My Blog__ Fashion Harm Reduction

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I was reading New York Magazine today and apparently, France and UK are trying to do something about the slimming down of models in advertising. France has proposed a law to label any advertisement that has been photoshopped. The UK is down with this too. The Committee of Advertising Practice received a report from over 40 academic types recommending a ban on photoshopped ads geared towards girls under 16. "They've found a correlation between unhealthy behavior in youngsters exposed to digitally perfected models." People in power have started to realize that these images fuck with young girls identity and body image. (How about fucks with everyone's conception of femininity and women as a whole, but okay?)

A few years ago, I worked as a photo assistant for this Toronto-based fashion photographer. I was hired to assist him with a campaign for Grey Goose vodka. We shot real bartenders in their "natural" environments - shaking up Grey Goose vodka into classy drinks. It was really stupid. All the subjects were men, except for one woman. This lady was in her late-twenties, average weight with beautiful red hair. She was awkwardly conscious about having her photo taken and fussed over her make-up and body placement. After the shoot, I sat with the photographer as he transformed her body into a digital masterpiece. He brought in her thighs, her cheek bones, changed the size of her wrists and even elongated her fingers. He made her hair more vibrant, her dress greener and turned her lips into Jolie-esque pillows.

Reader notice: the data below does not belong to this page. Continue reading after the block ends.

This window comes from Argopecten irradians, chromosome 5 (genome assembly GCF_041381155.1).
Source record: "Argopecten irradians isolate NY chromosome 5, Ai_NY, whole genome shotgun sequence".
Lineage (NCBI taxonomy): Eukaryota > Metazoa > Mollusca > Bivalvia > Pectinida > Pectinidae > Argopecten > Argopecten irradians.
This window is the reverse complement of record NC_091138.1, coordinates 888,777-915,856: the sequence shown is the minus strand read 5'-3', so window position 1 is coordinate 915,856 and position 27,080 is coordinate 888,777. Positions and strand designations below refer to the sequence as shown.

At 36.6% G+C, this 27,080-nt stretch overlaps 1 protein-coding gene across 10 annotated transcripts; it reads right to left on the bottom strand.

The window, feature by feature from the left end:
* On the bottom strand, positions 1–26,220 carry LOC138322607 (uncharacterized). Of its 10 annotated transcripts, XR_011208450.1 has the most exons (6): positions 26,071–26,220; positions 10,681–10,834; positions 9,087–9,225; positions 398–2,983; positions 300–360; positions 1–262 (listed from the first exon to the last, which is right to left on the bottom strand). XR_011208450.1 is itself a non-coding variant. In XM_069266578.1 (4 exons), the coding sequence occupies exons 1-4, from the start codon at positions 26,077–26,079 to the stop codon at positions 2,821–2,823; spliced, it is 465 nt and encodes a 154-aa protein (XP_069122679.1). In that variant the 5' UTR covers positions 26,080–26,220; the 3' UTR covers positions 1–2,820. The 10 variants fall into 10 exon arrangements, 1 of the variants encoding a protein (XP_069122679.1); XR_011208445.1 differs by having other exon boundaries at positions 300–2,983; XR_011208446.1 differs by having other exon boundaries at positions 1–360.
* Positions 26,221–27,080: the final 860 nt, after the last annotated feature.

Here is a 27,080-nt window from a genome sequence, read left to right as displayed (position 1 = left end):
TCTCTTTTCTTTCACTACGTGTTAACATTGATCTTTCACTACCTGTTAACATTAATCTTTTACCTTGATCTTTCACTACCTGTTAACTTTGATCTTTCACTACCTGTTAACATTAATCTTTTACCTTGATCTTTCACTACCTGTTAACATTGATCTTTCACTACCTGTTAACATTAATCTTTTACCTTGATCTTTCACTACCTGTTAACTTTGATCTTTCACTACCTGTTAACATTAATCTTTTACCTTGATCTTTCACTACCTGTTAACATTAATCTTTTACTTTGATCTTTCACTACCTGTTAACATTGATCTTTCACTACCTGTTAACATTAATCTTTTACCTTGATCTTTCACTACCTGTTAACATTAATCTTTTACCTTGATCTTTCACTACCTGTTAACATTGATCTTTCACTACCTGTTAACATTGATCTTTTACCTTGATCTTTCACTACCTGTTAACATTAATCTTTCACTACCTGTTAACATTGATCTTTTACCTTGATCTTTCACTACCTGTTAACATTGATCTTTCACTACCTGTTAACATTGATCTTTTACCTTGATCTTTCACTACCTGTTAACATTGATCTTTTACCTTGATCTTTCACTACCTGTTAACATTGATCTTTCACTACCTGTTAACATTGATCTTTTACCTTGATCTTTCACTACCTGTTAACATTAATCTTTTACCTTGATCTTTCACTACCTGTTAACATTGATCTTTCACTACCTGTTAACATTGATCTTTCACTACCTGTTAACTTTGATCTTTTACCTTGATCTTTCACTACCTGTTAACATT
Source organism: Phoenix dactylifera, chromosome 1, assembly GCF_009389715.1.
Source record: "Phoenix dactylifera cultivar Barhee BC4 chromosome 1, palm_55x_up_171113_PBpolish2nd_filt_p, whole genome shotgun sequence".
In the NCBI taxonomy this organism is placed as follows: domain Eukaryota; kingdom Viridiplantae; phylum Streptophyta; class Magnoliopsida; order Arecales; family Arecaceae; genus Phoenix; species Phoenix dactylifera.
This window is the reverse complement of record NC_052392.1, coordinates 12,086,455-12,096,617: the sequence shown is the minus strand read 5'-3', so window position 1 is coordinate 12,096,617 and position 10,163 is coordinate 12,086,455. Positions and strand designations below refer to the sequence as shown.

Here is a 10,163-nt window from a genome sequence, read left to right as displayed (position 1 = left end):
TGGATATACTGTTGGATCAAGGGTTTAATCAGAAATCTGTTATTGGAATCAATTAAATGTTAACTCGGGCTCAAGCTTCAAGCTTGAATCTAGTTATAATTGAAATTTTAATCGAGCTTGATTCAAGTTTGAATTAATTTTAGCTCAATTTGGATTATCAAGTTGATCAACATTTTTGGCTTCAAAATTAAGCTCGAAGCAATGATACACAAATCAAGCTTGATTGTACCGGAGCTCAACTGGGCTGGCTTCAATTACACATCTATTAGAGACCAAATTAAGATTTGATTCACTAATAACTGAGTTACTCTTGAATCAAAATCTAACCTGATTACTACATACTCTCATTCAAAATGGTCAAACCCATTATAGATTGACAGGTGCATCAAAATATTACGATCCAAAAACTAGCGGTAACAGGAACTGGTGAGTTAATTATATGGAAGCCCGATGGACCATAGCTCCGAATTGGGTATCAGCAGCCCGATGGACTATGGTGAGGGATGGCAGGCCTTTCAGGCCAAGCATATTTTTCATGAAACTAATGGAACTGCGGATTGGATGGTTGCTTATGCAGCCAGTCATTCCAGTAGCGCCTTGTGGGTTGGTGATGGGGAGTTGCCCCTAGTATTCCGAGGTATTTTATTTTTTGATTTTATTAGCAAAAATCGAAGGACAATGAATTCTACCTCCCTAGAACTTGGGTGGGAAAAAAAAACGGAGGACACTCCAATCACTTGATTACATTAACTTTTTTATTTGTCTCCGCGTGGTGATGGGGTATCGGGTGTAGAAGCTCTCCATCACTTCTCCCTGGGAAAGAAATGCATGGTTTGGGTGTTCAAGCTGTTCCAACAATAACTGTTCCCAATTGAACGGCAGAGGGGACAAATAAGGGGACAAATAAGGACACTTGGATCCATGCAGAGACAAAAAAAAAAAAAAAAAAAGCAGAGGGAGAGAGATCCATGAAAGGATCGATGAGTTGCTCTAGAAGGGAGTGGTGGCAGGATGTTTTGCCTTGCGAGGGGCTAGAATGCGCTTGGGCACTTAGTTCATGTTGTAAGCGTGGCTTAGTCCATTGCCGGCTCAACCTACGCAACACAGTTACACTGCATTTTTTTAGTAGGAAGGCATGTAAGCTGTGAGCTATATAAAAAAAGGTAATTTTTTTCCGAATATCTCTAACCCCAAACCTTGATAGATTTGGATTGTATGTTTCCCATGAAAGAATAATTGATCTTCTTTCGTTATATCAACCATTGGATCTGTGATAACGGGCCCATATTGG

Later that day we got into a discussion about models. He told me that thin women are easier to use for fashion because the clothes hang off them. It's clean lines and less work for him - "lighting wise". Less work during the aftermath.

When we showed the bartender/model her revamped photo she was stunned, "Wow! I look amazing!" Did she realize how much had been done? Were we obligated to tell her? She seemed so god damn happy.

Our touch-ups on this woman were minimal compared to those that have appeared in recent Ralph Lauren ads, but what we did was still distortion. This is nothing new. At least it's being recognized as psychologically damaging. But is acknowledging a systematic fuck-up and labeling it rather than changing it any better? Isn't this just fashion harm reduction? Frankly, I find the idea of labeling photoshopped ads insulting. What's the point of producing something that we agree is damaging and wrong?

As Amy O'Dell said, "Regulations on Photoshop would hardly solve the problems with the fashion industry's representation of women. Though it's a start..." One small step for fashion, one tiny-sigh-not-really-a-sigh-kinda-still-pissed-off-sigh from women all over.

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